Bill of Rights for Northern Ireland

Major Submission on Bill of Rights for Northern Ireland Published by the Workers' Party

John Lowry
WP General Secretary John Lowry

The Workers’ Party has published a major submission which it made to the Secretary of State for Northern Ireland as part of the consultation process “A Bill of Rights for Northern Ireland: Next Steps”.


John Lowry, General Secretary of the Workers’ Party, stated that the introduction of a comprehensive Bill of Rights was of fundamental importance if democracy was ever to be truly embedded in Northern Ireland.


 “In the absence of a written constitution” said John Lowry “only a comprehensive Bill of Rights provides the solid foundation which guarantees the rights of the citizen and underpins full democracy”.


“We in the Workers’ Party have placed the demand for a Bill of Rights as the centrepiece of our political agenda for four decades. We hope that this process means that it is now genuinely on the table. We believe that the purpose of a Bill of Rights is to establish and guarantee the relationship between citizens and the state. We believe that a Bill of Rights must form the cornerstone of democracy as the guarantor of the civil liberties of all citizens and of the political rights of all political parties, groups and individuals prepared to work through the democratic process. Such a Bill must enshrine fundamental principles constituting a clear statement about the nature of any political institutions established and operated in Northern Ireland”, said Mr. Lowry.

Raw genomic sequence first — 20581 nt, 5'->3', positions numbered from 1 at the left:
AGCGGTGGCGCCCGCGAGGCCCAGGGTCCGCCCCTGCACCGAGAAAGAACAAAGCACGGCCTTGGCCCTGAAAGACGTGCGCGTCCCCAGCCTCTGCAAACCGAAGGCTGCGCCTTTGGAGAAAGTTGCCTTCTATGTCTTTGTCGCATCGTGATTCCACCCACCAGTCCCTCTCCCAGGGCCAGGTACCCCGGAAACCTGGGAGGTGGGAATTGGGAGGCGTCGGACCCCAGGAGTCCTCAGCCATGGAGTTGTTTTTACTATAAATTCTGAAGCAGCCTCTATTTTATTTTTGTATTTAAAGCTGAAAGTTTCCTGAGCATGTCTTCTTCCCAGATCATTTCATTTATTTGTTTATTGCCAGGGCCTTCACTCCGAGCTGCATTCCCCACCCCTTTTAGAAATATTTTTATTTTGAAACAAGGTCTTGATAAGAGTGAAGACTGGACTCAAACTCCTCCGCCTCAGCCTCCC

“The Bill of Rights would operate as a mechanism to permit political life to flourish and would act as a solid foundation for the democratic process. To that end a Bill of Rights must provide a positive statement of the rights which each citizen can expect and demand of the state and it must provide the means whereby those rights will be protected and enforced if they are infringed”. 


“The Workers’ Party is an actively anti-sectarian party. While we supported the Belfast Agreement at the time it was with serious reservations given the sectarian edifice upon which it was to be constructed. We challenge the institutionalised architecture of sectarianism reproduced in the Belfast Agreement and given flesh in the current devolved administration. We are fundamentally opposed to any proposal which would have the effect of ensuring that the sectarian division at Assembly, Executive and local government level would be replicated and entrenched in a Bill of Rights”.


“The creation and implementation of a Bill of Rights” concluded John Lowry “remains an urgent priority and must not be further delayed or diminished.”


Issued: Tuesday 2nd March 2010.

Peace, Work, Democracy & Class Politics